Transit(ion): I picked this word because we are using this PARK(ing) Day activity to encourage use of alternative forms of transportation. In that sense, we are attempting to bring about a transition toward a greener campus. The word “transit” is also at its root, which reminds us of commuting and mirrors the type of word play in PARK(ing) Day.

Things a park should have: Benches, Grills, and climbable trees.
A Google sketchup concept for the area near the Café Rosso. It has a ring toss game and checkers to facilitate interaction and help build a sense of community.

Chill. Play. Stroll.

For Park(ing) Day the three words I chose are chill, stroll and play. When trying to come up with these words I just thought of verbs enacted at a park. People relax at a park, but I feel like that word is often over used so I went with the more contemporary, slang-ish chill. People also take a stroll through the park. I like this word because I figured that we could make our parking space like an obstacle course or something like it that people would have to stroll through as if they were really in a park. Lastly I chose the word play because it's also something you do at the park. With this word we can also get creative and turn our space into a game of some sort or a place where you can come play several games.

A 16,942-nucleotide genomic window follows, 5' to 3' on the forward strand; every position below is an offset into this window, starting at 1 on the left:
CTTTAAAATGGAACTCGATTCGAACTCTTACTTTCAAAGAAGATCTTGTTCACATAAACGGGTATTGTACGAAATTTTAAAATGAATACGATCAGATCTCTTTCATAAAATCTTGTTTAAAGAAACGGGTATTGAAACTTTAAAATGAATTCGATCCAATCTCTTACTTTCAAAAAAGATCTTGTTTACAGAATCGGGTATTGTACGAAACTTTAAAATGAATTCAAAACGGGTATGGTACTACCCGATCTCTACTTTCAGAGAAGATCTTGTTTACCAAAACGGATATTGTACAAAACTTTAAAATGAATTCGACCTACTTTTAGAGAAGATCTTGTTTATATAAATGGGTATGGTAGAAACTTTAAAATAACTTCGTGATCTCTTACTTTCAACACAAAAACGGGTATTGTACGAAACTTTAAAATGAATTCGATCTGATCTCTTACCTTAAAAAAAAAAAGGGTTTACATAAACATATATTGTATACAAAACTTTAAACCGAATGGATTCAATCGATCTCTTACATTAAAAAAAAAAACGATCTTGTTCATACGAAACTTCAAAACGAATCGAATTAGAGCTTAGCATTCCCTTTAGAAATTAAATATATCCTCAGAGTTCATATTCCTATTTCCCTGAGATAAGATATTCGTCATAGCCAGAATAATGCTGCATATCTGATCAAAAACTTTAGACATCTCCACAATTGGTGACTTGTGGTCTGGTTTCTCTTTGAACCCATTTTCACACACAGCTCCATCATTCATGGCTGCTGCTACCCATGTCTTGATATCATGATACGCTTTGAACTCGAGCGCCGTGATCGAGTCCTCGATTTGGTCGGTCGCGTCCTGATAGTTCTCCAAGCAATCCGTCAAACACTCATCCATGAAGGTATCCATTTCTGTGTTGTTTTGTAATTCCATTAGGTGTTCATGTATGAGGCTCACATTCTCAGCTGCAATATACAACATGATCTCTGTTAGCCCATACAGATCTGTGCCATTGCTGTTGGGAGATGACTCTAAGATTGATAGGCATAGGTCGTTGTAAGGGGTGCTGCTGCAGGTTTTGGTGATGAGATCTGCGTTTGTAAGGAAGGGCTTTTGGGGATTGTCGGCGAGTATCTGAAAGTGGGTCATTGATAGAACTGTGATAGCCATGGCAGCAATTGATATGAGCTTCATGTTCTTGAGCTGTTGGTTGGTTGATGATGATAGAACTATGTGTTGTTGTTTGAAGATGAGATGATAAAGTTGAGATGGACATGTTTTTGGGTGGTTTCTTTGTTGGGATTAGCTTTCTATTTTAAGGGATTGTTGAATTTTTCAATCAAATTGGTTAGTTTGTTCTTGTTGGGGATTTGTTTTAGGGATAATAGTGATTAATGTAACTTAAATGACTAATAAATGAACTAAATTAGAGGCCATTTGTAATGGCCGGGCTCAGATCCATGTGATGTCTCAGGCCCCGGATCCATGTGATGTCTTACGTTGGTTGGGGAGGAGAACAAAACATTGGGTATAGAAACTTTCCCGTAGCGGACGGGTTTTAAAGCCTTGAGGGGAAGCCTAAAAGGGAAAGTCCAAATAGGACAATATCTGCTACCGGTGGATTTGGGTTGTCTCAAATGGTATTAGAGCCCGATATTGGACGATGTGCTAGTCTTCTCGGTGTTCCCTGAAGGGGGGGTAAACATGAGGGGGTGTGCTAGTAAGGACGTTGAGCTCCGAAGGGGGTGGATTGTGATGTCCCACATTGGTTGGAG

3 Word for PARK(ing) Day - Yan Zhu [P1]


When I think about PARK(ing) Day, the first thing catches my eyes is the capital letter PARK. Then that word rewinds in my head, and then green color pops up. I think the ING is isolated from the word parking is because we want people to maintain a healthy environment by not driving often, and by occupying one parking spot during the PARK(ing) can at least reduce some pollution to our environment, although it’s going to be a small amount. Therefore I chose the word (purify) to represent that. However in order to maintain a healthy environment, we need everyone to work together to make it happen, so I chose communal to represent the environment belongs to everyone, and unity represent that we need to work as one.